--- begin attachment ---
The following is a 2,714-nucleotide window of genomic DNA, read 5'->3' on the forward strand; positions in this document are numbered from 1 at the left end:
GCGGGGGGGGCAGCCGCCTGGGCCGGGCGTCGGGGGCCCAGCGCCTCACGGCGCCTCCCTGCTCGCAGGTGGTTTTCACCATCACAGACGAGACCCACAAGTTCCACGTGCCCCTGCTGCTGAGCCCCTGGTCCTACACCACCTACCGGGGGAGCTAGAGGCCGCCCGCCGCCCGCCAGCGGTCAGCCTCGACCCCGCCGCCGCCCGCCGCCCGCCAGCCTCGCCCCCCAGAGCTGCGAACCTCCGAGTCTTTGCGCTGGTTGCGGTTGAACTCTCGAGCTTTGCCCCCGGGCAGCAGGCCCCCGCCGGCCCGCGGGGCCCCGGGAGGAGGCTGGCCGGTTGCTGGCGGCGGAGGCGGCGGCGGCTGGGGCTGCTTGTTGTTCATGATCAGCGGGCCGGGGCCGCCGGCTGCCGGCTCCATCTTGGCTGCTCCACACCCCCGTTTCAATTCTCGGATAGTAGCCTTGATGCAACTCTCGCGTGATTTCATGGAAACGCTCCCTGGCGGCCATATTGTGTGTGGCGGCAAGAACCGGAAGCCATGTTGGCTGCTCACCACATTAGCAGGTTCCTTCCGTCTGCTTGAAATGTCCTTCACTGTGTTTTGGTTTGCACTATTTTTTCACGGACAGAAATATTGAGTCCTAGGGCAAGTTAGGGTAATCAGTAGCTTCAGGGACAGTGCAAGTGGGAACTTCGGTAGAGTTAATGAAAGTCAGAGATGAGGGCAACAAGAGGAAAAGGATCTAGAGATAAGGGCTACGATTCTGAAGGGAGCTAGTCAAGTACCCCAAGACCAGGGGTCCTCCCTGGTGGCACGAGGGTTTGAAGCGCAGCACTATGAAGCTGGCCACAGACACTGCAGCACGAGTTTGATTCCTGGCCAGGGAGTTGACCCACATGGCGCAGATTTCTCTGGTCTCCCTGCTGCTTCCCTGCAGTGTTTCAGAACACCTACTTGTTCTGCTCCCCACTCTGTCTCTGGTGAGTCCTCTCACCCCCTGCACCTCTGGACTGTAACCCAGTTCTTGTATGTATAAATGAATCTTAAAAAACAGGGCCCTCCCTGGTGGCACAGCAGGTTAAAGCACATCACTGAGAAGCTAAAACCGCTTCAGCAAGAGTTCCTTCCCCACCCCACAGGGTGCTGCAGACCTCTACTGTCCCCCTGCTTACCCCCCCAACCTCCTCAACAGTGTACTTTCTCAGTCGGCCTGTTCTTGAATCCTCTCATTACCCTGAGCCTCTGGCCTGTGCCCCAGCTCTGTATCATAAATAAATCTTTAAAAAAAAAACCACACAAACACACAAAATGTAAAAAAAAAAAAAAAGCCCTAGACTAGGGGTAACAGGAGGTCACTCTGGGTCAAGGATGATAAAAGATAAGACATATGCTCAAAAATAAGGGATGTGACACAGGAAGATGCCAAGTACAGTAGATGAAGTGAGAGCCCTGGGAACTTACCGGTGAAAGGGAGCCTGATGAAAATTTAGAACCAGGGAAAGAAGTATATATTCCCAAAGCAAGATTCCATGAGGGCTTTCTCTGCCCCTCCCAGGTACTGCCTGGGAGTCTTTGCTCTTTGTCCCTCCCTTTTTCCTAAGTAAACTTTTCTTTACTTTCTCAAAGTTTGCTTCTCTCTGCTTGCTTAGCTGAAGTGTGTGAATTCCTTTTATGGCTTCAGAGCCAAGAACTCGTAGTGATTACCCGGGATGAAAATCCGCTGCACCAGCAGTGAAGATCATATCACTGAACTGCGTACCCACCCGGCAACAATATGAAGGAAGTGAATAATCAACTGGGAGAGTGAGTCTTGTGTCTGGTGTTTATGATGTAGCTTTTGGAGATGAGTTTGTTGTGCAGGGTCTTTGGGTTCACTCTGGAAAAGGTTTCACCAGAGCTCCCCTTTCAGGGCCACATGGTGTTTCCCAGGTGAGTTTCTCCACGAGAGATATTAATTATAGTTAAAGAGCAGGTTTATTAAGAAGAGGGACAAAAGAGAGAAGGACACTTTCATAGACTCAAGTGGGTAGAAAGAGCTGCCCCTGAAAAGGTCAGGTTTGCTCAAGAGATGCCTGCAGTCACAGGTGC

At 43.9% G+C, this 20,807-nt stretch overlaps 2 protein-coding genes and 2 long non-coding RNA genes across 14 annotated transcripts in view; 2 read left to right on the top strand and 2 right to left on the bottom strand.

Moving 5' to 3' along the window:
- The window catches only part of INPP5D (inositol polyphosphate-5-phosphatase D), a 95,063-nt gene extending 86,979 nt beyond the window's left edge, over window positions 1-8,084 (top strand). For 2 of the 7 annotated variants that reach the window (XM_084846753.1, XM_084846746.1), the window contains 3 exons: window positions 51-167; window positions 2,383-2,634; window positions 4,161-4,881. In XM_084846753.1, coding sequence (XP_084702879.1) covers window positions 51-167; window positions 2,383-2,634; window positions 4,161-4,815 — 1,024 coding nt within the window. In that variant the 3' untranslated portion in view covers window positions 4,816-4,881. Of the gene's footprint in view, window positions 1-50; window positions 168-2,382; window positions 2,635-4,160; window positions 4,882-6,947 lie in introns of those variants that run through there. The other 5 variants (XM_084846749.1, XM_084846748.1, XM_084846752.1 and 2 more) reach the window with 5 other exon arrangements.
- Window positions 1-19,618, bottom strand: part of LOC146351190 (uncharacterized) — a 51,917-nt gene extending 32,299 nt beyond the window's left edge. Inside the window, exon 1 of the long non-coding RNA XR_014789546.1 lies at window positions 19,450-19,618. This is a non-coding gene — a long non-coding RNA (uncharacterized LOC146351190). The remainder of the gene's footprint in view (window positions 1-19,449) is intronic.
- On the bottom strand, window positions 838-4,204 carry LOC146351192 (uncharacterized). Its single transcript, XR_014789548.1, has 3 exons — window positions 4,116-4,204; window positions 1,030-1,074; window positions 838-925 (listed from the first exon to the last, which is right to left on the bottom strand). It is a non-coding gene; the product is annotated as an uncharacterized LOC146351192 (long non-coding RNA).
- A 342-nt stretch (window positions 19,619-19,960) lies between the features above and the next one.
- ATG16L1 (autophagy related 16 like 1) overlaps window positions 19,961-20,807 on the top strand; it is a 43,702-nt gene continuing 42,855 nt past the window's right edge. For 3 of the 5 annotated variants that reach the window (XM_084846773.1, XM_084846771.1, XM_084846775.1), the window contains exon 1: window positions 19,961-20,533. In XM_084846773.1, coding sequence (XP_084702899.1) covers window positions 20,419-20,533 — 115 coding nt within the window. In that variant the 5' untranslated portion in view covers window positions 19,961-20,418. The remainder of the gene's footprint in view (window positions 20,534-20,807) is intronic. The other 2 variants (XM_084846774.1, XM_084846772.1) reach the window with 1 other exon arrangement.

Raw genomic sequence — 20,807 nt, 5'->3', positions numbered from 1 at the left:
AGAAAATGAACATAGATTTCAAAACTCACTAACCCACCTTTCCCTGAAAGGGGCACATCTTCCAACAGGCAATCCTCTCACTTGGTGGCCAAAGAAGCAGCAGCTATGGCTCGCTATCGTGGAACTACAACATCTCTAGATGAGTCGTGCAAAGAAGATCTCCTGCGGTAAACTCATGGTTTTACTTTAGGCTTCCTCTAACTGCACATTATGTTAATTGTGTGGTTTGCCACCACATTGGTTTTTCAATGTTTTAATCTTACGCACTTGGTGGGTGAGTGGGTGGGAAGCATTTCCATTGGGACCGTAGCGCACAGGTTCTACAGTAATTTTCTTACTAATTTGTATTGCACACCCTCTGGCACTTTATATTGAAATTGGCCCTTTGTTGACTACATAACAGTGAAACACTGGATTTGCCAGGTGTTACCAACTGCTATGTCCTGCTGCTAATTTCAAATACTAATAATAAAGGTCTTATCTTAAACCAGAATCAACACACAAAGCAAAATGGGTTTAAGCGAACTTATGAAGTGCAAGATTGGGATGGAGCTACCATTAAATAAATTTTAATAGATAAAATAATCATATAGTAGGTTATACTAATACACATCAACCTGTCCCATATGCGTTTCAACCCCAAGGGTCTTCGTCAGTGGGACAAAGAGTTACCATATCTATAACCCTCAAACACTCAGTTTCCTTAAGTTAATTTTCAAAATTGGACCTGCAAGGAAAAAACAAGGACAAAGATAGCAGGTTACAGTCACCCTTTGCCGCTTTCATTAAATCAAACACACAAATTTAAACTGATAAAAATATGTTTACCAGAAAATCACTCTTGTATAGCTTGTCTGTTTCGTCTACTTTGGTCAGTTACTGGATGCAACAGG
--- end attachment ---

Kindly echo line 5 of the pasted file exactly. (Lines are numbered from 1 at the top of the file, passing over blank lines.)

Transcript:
- The window catches only part of INPP5D (inositol polyphosphate-5-phosphatase D), a 95,063-nt gene extending 86,979 nt beyond the window's left edge, over window positions 1-8,084 (top strand). For 2 of the 7 annotated variants that reach the window (XM_084846753.1, XM_084846746.1), the window contains 3 exons: window positions 51-167; window positions 2,383-2,634; window positions 4,161-4,881. In XM_084846753.1, coding sequence (XP_084702879.1) covers window positions 51-167; window positions 2,383-2,634; window positions 4,161-4,815 — 1,024 coding nt within the window. In that variant the 3' untranslated portion in view covers window positions 4,816-4,881. Of the gene's footprint in view, window positions 1-50; window positions 168-2,382; window positions 2,635-4,160; window positions 4,882-6,947 lie in introns of those variants that run through there. The other 5 variants (XM_084846749.1, XM_084846748.1, XM_084846752.1 and 2 more) reach the window with 5 other exon arrangements.